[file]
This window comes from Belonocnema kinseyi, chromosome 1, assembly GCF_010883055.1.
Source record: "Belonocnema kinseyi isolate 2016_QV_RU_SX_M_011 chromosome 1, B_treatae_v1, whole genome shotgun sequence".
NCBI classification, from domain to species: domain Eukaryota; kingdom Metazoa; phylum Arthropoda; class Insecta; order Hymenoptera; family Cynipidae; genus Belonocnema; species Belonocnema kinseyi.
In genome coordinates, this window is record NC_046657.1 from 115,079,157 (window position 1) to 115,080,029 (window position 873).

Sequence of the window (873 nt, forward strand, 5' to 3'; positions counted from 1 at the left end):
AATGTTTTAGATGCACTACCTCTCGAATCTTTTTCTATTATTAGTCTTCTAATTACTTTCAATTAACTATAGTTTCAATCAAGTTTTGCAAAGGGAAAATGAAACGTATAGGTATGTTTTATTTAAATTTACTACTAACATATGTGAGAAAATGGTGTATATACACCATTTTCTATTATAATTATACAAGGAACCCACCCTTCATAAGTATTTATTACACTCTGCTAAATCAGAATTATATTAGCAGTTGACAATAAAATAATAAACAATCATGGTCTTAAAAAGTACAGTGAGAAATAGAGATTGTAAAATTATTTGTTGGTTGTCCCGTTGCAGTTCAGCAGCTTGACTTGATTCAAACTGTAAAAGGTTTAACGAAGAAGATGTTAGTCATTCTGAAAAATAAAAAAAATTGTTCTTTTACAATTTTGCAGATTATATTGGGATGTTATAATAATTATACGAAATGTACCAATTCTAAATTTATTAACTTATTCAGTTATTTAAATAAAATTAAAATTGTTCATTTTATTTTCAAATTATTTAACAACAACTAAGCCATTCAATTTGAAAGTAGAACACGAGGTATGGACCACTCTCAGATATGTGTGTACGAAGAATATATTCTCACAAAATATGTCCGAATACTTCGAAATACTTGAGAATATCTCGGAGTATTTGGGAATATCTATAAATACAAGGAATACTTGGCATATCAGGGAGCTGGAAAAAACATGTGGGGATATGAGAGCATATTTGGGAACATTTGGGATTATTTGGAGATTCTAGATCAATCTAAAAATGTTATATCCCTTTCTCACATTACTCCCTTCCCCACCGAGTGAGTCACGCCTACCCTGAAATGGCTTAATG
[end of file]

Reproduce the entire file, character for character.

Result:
This window comes from Belonocnema kinseyi, chromosome 1, assembly GCF_010883055.1.
Source record: "Belonocnema kinseyi isolate 2016_QV_RU_SX_M_011 chromosome 1, B_treatae_v1, whole genome shotgun sequence".
NCBI classification, from domain to species: domain Eukaryota; kingdom Metazoa; phylum Arthropoda; class Insecta; order Hymenoptera; family Cynipidae; genus Belonocnema; species Belonocnema kinseyi.
In genome coordinates, this window is record NC_046657.1 from 115,079,157 (window position 1) to 115,080,029 (window position 873).

Sequence of the window (873 nt, forward strand, 5' to 3'; positions counted from 1 at the left end):
AATGTTTTAGATGCACTACCTCTCGAATCTTTTTCTATTATTAGTCTTCTAATTACTTTCAATTAACTATAGTTTCAATCAAGTTTTGCAAAGGGAAAATGAAACGTATAGGTATGTTTTATTTAAATTTACTACTAACATATGTGAGAAAATGGTGTATATACACCATTTTCTATTATAATTATACAAGGAACCCACCCTTCATAAGTATTTATTACACTCTGCTAAATCAGAATTATATTAGCAGTTGACAATAAAATAATAAACAATCATGGTCTTAAAAAGTACAGTGAGAAATAGAGATTGTAAAATTATTTGTTGGTTGTCCCGTTGCAGTTCAGCAGCTTGACTTGATTCAAACTGTAAAAGGTTTAACGAAGAAGATGTTAGTCATTCTGAAAAATAAAAAAAATTGTTCTTTTACAATTTTGCAGATTATATTGGGATGTTATAATAATTATACGAAATGTACCAATTCTAAATTTATTAACTTATTCAGTTATTTAAATAAAATTAAAATTGTTCATTTTATTTTCAAATTATTTAACAACAACTAAGCCATTCAATTTGAAAGTAGAACACGAGGTATGGACCACTCTCAGATATGTGTGTACGAAGAATATATTCTCACAAAATATGTCCGAATACTTCGAAATACTTGAGAATATCTCGGAGTATTTGGGAATATCTATAAATACAAGGAATACTTGGCATATCAGGGAGCTGGAAAAAACATGTGGGGATATGAGAGCATATTTGGGAACATTTGGGATTATTTGGAGATTCTAGATCAATCTAAAAATGTTATATCCCTTTCTCACATTACTCCCTTCCCCACCGAGTGAGTCACGCCTACCCTGAAATGGCTTAATG